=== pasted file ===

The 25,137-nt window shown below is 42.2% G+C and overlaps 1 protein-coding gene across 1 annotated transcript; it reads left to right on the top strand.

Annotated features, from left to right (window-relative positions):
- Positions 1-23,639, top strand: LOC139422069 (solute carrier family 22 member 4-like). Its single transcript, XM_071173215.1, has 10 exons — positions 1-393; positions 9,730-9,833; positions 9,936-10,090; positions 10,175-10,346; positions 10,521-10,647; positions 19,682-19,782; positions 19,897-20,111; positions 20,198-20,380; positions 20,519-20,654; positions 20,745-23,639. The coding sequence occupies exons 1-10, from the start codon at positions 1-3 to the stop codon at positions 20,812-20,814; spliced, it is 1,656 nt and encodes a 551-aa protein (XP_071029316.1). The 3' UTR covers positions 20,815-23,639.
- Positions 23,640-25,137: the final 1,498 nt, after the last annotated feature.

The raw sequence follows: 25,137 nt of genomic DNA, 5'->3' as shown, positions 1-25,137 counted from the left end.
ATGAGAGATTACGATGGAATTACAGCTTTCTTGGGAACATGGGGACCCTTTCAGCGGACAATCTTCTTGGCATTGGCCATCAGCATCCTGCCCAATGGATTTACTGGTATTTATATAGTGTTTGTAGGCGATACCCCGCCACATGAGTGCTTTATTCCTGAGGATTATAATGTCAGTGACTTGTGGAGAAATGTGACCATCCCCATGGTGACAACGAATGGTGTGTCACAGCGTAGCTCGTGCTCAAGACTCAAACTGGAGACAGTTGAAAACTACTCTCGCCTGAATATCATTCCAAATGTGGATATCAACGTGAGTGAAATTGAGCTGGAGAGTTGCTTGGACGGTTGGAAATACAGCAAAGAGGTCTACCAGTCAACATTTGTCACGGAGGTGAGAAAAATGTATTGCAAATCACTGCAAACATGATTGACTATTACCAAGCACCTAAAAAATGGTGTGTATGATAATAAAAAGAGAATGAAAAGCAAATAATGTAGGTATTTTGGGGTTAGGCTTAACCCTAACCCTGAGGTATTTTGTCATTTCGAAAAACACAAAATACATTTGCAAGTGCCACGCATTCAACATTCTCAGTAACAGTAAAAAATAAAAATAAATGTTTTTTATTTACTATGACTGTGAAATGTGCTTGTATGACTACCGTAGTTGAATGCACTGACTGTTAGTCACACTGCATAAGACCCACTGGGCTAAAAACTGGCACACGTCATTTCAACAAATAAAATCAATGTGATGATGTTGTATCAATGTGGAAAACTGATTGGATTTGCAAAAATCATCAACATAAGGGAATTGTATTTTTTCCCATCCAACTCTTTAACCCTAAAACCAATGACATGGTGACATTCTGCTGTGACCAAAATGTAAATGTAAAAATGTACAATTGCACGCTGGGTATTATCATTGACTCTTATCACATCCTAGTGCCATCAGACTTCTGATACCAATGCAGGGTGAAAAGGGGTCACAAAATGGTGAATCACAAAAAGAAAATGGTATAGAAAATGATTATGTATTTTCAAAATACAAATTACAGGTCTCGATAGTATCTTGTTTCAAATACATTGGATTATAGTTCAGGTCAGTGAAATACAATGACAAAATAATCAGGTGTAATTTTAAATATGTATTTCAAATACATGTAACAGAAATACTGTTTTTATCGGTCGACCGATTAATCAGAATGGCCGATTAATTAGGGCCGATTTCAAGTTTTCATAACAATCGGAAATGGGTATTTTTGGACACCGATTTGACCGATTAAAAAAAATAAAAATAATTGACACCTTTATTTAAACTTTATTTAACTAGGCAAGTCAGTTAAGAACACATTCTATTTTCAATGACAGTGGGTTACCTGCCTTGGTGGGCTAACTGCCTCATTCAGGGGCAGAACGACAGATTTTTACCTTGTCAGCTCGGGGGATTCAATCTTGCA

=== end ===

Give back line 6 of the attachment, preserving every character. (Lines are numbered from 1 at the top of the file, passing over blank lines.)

ATGAGAGATTACGATGGAATTACAGCTTTCTTGGGAACATGGGGACCCTTTCAGCGGACAATCTTCTTGGCATTGGCCATCAGCATCCTGCCCAATGGATTTACTGGTATTTATATAGTGTTTGTAGGCGATACCCCGCCACATGAGTGCTTTATTCCTGAGGATTATAATGTCAGTGACTTGTGGAGAAATGTGACCATCCCCATGGTGACAACGAATGGTGTGTCACAGCGTAGCTCGTGCTCAAGACTCAAACTGGAGACAGTTGAAAACTACTCTCGCCTGAATATCATTCCAAATGTGGATATCAACGTGAGTGAAATTGAGCTGGAGAGTTGCTTGGACGGTTGGAAATACAGCAAAGAGGTCTACCAGTCAACATTTGTCACGGAGGTGAGAAAAATGTATTGCAAATCACTGCAAACATGATTGACTATTACCAAGCACCTAAAAAATGGTGTGTATGATAATAAAAAGAGAATGAAAAGCAAATAATGTAGGTATTTTGGGGTTAGGCTTAACCCTAACCCTGAGGTATTTTGTCATTTCGAAAAACACAAAATACATTTGCAAGTGCCACGCATTCAACATTCTCAGTAACAGTAAAAAATAAAAATAAATGTTTTTTATTTACTATGACTGTGAAATGTGCTTGTATGACTACCGTAGTTGAATGCACTGACTGTTAGTCACACTGCATAAGACCCACTGGGCTAAAAACTGGCACACGTCATTTCAACAAATAAAATCAATGTGATGATGTTGTATCAATGTGGAAAACTGATTGGATTTGCAAAAATCATCAACATAAGGGAATTGTATTTTTTCCCATCCAACTCTTTAACCCTAAAACCAATGACATGGTGACATTCTGCTGTGACCAAAATGTAAATGTAAAAATGTACAATTGCACGCTGGGTATTATCATTGACTCTTATCACATCCTAGTGCCATCAGACTTCTGATACCAATGCAGGGTGAAAAGGGGTCACAAAATGGTGAATCACAAAAAGAAAATGGTATAGAAAATGATTATGTATTTTCAAAATACAAATTACAGGTCTCGATAGTATCTTGTTTCAAATACATTGGATTATAGTTCAGGTCAGTGAAATACAATGACAAAATAATCAGGTGTAATTTTAAATATGTATTTCAAATACATGTAACAGAAATACTGTTTTTATCGGTCGACCGATTAATCAGAATGGCCGATTAATTAGGGCCGATTTCAAGTTTTCATAACAATCGGAAATGGGTATTTTTGGACACCGATTTGACCGATTAAAAAAAATAAAAATAATTGACACCTTTATTTAAACTTTATTTAACTAGGCAAGTCAGTTAAGAACACATTCTATTTTCAATGACAGTGGGTTACCTGCCTTGGTGGGCTAACTGCCTCATTCAGGGGCAGAACGACAGATTTTTACCTTGTCAGCTCGGGGGATTCAATCTTGCA